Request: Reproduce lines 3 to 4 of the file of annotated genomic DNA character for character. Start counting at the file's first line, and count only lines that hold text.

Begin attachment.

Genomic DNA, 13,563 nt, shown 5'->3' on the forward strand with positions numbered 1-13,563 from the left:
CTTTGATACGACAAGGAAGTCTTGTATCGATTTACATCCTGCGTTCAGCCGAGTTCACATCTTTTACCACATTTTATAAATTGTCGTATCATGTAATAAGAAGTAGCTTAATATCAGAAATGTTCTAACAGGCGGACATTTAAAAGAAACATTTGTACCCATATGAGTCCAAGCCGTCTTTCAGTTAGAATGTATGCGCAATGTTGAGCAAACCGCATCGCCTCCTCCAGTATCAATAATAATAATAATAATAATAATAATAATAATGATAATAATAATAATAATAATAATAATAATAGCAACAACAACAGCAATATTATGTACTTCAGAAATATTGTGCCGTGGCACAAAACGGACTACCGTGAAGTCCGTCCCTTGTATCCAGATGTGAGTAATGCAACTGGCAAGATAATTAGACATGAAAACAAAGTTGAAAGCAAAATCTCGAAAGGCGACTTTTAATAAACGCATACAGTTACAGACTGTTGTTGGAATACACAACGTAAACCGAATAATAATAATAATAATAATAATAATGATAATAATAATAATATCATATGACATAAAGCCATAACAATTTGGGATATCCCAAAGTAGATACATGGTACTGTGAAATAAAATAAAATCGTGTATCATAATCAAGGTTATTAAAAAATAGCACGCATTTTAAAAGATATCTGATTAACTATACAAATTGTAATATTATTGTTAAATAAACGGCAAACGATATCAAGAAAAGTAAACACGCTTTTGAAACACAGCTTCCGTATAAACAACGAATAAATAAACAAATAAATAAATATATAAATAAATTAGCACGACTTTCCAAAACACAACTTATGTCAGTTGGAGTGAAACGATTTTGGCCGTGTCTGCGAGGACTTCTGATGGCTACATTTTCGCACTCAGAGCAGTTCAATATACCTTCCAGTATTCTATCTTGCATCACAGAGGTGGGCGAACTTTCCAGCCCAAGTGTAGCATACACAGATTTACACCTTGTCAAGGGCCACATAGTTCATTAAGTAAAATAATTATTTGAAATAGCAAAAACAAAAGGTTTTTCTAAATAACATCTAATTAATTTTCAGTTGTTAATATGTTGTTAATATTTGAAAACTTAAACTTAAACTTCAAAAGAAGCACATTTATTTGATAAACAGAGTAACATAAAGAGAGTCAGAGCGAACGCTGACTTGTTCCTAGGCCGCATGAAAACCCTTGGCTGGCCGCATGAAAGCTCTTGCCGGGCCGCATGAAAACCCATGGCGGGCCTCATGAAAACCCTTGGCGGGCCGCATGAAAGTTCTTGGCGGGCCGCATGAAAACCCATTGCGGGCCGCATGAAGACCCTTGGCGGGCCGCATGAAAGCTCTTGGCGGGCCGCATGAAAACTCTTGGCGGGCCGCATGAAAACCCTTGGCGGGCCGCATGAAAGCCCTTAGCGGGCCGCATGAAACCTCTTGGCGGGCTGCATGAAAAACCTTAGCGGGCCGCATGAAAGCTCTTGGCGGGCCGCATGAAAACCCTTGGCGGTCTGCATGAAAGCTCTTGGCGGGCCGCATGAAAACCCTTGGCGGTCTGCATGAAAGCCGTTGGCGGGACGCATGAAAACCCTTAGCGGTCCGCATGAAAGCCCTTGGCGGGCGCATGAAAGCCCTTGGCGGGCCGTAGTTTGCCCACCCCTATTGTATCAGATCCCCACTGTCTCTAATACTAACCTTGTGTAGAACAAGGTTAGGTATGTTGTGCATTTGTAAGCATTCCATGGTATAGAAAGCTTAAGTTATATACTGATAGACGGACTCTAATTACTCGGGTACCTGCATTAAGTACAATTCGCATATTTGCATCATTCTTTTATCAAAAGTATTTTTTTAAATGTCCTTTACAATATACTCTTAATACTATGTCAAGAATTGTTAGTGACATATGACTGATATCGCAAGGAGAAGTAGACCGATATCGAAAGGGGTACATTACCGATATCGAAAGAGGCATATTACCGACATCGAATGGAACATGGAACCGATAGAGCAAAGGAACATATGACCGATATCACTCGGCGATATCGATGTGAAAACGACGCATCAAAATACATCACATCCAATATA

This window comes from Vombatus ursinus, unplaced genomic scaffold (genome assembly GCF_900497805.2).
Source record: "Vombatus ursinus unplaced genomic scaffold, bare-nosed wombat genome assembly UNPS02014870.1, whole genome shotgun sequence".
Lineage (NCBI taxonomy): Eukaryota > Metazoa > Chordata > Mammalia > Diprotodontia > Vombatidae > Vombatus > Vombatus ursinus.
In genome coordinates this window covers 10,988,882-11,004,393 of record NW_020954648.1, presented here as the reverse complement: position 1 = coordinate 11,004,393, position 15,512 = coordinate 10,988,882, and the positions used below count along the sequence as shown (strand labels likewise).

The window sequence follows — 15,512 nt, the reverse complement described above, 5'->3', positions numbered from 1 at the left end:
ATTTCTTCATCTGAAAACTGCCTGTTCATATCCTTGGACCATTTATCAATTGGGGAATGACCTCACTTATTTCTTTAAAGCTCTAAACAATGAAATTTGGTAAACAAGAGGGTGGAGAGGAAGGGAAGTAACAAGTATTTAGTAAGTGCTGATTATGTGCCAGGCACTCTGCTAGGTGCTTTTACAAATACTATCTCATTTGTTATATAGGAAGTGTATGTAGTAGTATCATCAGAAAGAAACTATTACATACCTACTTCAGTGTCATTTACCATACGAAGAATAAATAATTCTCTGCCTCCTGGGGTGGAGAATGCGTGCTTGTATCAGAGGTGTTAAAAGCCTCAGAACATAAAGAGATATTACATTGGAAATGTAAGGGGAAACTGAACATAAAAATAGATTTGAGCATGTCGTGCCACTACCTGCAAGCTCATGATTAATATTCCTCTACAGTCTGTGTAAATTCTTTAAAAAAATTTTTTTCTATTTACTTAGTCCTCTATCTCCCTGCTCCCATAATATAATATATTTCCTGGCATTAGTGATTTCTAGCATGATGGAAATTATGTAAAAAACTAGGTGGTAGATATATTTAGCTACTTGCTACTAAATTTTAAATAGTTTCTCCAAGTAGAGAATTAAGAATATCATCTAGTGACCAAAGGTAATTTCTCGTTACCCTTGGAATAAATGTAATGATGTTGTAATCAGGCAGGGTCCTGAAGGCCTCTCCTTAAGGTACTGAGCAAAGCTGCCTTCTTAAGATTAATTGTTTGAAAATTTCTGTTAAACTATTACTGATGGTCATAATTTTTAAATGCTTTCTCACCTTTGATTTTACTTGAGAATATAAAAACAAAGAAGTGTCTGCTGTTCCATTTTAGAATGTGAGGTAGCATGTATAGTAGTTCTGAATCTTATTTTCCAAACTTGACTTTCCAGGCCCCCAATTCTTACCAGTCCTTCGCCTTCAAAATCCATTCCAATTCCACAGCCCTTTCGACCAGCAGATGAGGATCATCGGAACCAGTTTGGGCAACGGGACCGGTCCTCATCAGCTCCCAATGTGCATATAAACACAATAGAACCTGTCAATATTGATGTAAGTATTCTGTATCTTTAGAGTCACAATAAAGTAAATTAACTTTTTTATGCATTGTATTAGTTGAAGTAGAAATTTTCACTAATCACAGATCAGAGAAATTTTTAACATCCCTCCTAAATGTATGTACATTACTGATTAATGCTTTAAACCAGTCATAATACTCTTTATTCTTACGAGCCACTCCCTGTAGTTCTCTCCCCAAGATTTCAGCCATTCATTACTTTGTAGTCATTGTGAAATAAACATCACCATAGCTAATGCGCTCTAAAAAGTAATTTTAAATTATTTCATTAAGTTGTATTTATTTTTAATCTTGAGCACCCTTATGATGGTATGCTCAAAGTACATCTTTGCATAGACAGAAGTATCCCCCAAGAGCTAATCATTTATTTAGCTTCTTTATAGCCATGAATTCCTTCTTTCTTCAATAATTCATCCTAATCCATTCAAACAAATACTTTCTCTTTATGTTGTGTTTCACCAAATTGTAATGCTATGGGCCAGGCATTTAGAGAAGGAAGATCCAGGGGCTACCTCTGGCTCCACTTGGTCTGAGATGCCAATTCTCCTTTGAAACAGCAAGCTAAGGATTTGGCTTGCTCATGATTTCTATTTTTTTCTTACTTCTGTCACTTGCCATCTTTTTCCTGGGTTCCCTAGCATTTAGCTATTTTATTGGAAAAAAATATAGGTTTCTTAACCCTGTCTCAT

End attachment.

This window comes from Vombatus ursinus, unplaced genomic scaffold (genome assembly GCF_900497805.2).
Source record: "Vombatus ursinus unplaced genomic scaffold, bare-nosed wombat genome assembly UNPS02014870.1, whole genome shotgun sequence".